How much guidance is given in the operating room? Factors influencing faculty self-reports, resident perceptions, and faculty/resident agreement

Laura Torbeck, Reed G. Williams, Jennifer Choi, Connie C. Schmitz, Jeffrey G. Chipman, Gary L. Dunnington

Research output: Contribution to journalArticle

23 Scopus citations

Abstract

Background Guidance in the operating room impacts resident confidence and ability to function independently. The purpose of this study was to explore attending surgeon guidance practices in the operating room as reported by faculty members themselves and by junior and senior residents. Methods This was an exploratory, cross-sectional survey research study involving 91 categorical residents and 82 clinical faculty members at two academic general surgery training programs. A series of analyses of variance along with descriptive statistics were performed to understand the impact of resident training year, program, and surgeon characteristics (sex and type of surgery performed routinely) on guidance practices. Results Resident level (junior versus senior) significantly impacted the amount of guidance given as reported by faculty and as perceived by residents. Within each program, junior residents perceived less guidance than faculty reported giving. For senior guidance practices, however, the differences between faculty and resident practices varied by program. In terms of the effects of surgeon practice type (mostly general versus mostly complex cases), residents at both institutions felt they were more supervised closely by the faculty who perform mostly complex cases. Conclusion More autonomy is given to senior than to junior residents. Additionally, faculty report a greater amount of change in their guidance practices over the training period than residents perceive. Faculty and resident agreement about the need for guidance and for autonomy are important for achieving the goals of residency training.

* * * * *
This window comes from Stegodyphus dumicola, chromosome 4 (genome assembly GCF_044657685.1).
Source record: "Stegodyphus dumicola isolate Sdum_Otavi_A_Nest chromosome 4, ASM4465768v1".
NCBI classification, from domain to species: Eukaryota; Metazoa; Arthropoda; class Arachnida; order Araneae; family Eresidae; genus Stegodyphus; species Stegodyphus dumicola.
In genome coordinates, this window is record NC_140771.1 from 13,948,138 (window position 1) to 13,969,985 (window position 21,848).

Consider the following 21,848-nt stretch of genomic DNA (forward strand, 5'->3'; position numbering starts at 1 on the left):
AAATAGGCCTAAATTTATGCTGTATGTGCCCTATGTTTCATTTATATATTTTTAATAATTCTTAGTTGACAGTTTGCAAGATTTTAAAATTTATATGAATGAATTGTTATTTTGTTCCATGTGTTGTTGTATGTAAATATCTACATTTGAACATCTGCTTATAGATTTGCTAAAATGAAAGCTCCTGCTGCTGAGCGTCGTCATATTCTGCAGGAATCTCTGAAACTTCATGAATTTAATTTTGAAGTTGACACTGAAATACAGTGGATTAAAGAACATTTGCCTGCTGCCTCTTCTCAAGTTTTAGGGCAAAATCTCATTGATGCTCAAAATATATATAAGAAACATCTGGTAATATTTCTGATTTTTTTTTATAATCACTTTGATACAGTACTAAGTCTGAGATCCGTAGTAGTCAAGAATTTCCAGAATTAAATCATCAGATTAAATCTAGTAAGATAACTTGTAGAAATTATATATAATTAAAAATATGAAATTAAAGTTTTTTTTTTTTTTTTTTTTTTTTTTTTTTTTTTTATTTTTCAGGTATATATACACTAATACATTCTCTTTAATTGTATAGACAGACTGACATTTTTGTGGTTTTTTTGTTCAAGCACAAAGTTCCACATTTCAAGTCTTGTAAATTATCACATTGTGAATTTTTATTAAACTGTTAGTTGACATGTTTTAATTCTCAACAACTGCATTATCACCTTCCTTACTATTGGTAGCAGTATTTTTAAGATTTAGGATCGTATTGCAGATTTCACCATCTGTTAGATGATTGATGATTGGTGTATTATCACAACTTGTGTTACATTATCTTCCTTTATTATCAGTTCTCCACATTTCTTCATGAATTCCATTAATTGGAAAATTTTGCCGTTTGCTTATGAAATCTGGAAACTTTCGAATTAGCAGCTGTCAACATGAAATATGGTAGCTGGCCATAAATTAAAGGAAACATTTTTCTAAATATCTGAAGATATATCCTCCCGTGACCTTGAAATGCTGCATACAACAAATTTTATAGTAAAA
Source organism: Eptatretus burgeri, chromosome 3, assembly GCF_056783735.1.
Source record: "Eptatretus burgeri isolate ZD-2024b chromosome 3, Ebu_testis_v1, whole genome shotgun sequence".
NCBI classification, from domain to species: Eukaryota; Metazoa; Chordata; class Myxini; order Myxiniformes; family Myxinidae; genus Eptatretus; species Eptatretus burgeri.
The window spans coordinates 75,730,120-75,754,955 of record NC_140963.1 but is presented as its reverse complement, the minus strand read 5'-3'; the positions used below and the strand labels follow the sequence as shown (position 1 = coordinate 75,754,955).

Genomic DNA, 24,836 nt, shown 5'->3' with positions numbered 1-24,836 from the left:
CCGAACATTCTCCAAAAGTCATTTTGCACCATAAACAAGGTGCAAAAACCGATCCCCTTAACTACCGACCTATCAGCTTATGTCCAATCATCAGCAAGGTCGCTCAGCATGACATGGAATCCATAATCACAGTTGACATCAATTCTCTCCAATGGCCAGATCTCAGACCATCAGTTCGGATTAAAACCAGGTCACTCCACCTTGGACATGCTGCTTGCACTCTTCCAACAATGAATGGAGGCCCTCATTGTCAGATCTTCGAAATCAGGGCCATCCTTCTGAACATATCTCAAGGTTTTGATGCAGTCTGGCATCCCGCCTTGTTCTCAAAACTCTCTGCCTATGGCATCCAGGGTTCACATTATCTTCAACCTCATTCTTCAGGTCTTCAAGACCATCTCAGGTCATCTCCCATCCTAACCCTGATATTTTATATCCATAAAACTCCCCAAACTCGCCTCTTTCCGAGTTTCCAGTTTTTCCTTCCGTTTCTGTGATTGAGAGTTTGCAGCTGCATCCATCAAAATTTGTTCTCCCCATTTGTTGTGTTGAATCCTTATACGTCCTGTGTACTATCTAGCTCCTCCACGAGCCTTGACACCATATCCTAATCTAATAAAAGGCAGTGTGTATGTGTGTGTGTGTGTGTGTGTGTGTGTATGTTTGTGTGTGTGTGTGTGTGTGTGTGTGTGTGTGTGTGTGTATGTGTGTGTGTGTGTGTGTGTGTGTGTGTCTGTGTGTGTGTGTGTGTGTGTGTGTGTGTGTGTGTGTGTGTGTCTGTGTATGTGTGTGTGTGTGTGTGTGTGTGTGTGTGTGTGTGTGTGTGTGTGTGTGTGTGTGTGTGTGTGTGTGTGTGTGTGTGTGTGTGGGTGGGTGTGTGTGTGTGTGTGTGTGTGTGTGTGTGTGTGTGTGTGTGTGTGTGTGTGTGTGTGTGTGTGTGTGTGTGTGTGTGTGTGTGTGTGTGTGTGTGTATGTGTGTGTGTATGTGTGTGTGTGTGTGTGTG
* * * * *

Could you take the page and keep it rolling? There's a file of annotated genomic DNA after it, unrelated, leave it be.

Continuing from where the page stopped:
Original languageEnglish (US)
Article number3855
Pages (from-to)797-805
Number of pages9
JournalSurgery (United States)
Volume156
Issue number4
DOIs
StatePublished - Oct 1 2014

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ASJC Scopus subject areas

  • Surgery

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